Yes, the US citizens are flawed devices, and spiritually spent, and their embodiment in the AD has produced delusional exceptionalism and wrongful hierarchies of want, but there’s a bright side too. Its at least better than the soviet dream as realised.

“selfless struggle towards the good of the collective?”

This runs afoul of the collectivist fallacy; the idea that individualism is equivalent to selfishness and that collectivism must therefore be altruistic. This is not so. There could be altruistic individualism and selfish collectives too.
The collective ‘good’ is never defined by the collective itself but by dominant individual voices, using political power for selfish reasons disguised as the ‘common good’. This seems to be an intractable problem of large-scale political power structures which mobilise collectives.

The idea of ‘Entrepreneurial individualism’ may sound badly growthlike, but I’m not convinced there are viable institutions to enable entrepreneurial collectivism in any form, except maybe for war. Certainly economic entrepreneurship itself is positive, if relating to societal innovation and prosperity.

A steady state system with stable material and energy throughput also necessitates a stable population, otherwise additional population will diminish material wealth for the rest. This poses a problem, as methods of coerced pop control, being forms of tyranny, are more immediately and more certainly dehumanising than possible starvationary resource constraints.
It may be that a steady-state global economy would have to be artificially constrained and have all social change arrested by totalitarian control of all intellectual throughput and elimination of innovation.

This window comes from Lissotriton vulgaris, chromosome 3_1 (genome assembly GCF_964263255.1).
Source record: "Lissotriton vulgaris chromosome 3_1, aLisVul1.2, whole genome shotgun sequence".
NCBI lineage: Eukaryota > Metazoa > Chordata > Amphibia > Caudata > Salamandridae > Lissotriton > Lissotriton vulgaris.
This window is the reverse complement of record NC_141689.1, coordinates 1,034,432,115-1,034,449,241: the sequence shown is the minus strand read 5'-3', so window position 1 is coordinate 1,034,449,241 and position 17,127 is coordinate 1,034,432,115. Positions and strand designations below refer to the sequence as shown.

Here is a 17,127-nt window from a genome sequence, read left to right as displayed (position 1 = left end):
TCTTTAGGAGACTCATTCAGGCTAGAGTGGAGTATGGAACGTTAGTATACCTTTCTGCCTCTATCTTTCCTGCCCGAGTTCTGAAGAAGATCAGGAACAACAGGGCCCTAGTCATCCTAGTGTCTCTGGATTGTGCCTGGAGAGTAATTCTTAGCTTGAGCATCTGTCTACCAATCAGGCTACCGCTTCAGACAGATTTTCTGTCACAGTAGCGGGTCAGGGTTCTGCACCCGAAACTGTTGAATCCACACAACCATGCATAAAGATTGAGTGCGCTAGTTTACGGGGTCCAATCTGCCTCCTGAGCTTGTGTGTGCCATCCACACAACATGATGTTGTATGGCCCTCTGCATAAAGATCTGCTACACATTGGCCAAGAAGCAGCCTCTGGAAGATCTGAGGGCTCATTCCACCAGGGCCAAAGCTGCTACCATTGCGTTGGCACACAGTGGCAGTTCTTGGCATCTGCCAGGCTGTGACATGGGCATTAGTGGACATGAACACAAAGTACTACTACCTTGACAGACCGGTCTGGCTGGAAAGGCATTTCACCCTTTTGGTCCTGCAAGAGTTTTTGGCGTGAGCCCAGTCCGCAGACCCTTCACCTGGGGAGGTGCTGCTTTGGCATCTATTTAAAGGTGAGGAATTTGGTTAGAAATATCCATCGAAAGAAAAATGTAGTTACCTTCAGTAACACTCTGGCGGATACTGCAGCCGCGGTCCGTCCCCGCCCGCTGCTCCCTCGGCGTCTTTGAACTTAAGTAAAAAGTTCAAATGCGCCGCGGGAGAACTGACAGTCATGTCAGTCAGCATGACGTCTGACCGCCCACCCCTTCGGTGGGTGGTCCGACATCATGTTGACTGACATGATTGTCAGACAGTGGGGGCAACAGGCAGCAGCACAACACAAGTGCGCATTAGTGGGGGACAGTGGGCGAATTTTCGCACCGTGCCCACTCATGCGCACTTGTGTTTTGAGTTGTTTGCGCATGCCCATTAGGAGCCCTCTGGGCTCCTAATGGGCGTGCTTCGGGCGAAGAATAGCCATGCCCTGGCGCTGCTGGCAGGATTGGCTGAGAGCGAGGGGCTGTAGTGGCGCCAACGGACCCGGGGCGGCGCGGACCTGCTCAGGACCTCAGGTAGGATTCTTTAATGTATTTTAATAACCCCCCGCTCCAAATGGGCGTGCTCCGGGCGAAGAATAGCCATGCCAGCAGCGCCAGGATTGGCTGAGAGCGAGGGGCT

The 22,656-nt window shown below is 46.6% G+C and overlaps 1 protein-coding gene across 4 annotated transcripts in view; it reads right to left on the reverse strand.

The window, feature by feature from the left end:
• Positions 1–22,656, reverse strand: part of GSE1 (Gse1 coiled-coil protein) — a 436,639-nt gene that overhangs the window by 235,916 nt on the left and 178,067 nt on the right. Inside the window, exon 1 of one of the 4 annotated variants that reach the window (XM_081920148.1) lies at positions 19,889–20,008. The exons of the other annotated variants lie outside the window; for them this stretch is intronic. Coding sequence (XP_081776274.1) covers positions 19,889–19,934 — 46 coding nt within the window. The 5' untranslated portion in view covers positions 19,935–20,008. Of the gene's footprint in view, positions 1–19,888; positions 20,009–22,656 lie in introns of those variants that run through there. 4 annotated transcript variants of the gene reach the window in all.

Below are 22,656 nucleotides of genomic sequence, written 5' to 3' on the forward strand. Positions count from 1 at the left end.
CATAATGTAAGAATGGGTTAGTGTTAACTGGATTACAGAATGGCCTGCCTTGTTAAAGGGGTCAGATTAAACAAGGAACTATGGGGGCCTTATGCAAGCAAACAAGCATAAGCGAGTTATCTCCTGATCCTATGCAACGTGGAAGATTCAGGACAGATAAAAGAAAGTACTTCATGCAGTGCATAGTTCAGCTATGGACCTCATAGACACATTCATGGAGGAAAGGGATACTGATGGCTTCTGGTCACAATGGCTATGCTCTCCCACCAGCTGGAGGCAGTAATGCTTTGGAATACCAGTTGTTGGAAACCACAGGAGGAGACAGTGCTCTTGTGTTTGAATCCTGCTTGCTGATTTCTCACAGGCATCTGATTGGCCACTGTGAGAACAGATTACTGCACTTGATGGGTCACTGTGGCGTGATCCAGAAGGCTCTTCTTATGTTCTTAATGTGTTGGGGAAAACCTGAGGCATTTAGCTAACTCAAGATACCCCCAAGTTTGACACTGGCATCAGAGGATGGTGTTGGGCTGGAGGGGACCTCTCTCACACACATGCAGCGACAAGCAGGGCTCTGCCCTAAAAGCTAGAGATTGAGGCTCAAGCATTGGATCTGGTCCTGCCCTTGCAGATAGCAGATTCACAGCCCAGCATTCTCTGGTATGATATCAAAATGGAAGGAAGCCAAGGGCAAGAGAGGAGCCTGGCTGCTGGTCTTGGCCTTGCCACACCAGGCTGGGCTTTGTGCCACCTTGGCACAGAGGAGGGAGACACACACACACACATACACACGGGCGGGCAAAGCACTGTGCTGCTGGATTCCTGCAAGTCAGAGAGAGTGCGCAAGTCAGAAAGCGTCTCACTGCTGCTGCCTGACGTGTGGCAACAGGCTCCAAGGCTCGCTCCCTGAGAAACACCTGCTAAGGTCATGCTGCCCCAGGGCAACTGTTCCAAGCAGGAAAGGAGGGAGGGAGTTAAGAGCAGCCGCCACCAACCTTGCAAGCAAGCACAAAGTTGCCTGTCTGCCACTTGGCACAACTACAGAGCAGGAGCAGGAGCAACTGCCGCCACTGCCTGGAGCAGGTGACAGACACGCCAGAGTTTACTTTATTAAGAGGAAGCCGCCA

Furthermore, one shouldn’t think that the accruement of individual material wealth is inherently bad, only if it becomes increasingly wasteful, materialistic and exponentially consumptive.
An alternative form of economic ‘growth’ can be sustained by progressively diminishing input factors and waste output while keeping material wealth creation, expressed in ambient energy flux density, stable or growing, so lessening resource constraints and lowering biospheric stressors even with a growing population.

And abusing the idea of infinity to fool people into believing that there are no material limits may be a less dangerous form of social control than fooling them into accepting artificial scarcity and placing fixed constraints on socioeconomic innovation.

I have high hopes for stellar expansion and space colonisation in the next few centuries, potentially removing terrestrial resource constraints altogether. Although this global systemic collapse will proceed for the next few decades at least, there may be another epoch of expansion and a new growth of cities afterwards, depending on energetic innovations.

Obviously sustainable growth cannot involve exponential physical expansion in a finite space, but novel forms of deep growth not requiring ever-increasing material and energetic inputs may enable some metric of wealth to increase with stable or decreasing input and waste factors.

Finally, it occurs to me that politicians so easily win elections by promising growth because the amorphous growth mantra, by subconscious neuroleptic incantation, fools people into identifying politicians as nurturing parent figures to further their infantile consumerist drives, precisely as Bernays prescribed.